Bangladeshi Sentenced for August Bombings, But Ringleaders Remain at Large
16 January 2006
A Bangladesh court has sentenced a member of an Islamic militant group to prison for his part in hundreds of nearly simultaneous bombings across the country last August. A series of bombings in Bangladesh in the past year has raised worries about growing Islamic militancy in the Muslim-majority country.
Twenty-four-year-old Obaidullah Sumon was sentenced to 15 years in prison Sunday after a special court convicted him of possessing explosives and bomb-making material. Suman was arrested last September in connection with serial bomb blasts that hit the country August 17.
He is the first person to be convicted in the attacks, which saw 400 small bombs go off across the country.
Bangladeshi officials say he is a member of Jamaat-ul-Mujahedin, an outlawed group accused of masterminding several deadly bombings, including the country's first suicide attacks. The group has called for the imposition of strict Islamic law in the secular country.
Sumon's conviction comes as opposition groups and political analysts charge that the government is not doing enough to crack down on Islamic militants.
Ajay Sahni, who heads the Institute of Conflict Management in the Indian capital of New Delhi, says the conviction of Sumon ignores the fact that top-level leaders of Jamaat-ul-Mujahedin and other militant Islamic groups are still at large.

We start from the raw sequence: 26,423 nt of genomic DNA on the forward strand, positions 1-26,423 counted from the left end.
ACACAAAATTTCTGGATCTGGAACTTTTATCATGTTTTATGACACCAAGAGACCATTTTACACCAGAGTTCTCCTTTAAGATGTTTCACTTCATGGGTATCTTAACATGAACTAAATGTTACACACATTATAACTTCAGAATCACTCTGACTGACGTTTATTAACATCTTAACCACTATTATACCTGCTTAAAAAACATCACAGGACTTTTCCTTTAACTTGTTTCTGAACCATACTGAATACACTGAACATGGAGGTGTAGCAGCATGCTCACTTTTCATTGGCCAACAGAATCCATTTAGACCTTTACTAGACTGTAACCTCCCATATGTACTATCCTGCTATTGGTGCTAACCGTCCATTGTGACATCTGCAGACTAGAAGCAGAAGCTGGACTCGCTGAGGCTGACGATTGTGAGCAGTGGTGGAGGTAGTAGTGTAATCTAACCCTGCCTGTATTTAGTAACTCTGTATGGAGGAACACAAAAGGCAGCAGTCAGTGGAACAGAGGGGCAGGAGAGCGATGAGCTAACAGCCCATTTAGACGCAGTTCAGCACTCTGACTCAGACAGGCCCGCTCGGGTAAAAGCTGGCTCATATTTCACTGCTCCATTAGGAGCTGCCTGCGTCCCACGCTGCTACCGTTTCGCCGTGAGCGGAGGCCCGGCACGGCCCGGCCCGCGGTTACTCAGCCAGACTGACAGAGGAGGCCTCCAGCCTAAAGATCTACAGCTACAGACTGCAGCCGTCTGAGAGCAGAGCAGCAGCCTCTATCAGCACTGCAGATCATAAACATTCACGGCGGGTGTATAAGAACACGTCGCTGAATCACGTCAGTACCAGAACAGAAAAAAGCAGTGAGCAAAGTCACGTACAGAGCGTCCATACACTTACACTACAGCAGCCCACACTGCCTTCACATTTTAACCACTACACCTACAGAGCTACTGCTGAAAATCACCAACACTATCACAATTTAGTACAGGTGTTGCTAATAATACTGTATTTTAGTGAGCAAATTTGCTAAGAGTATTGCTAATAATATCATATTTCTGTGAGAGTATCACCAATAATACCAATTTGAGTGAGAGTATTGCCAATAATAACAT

"It is a case where a very low-level operative has been sentenced," he said. "I don't think this reflects anything but the pro forma demonstration to the world that 'we are trying to do something. But until we see the top leaders arrested, I think we cannot say they are serious," he said.
Hundreds of suspected militants have been taken into custody in recent months in connection with the bomb attacks. The attacks have triggered worries that Islamic militants are putting down roots in the country.
The Bangladesh government says it is determined to crush the terrorists, and has vowed to put all arrested militants on trial. But many analysts say the government has been unable to move too strongly against the Islamic groups, because it relies on hard-line Islamic parties for political support.
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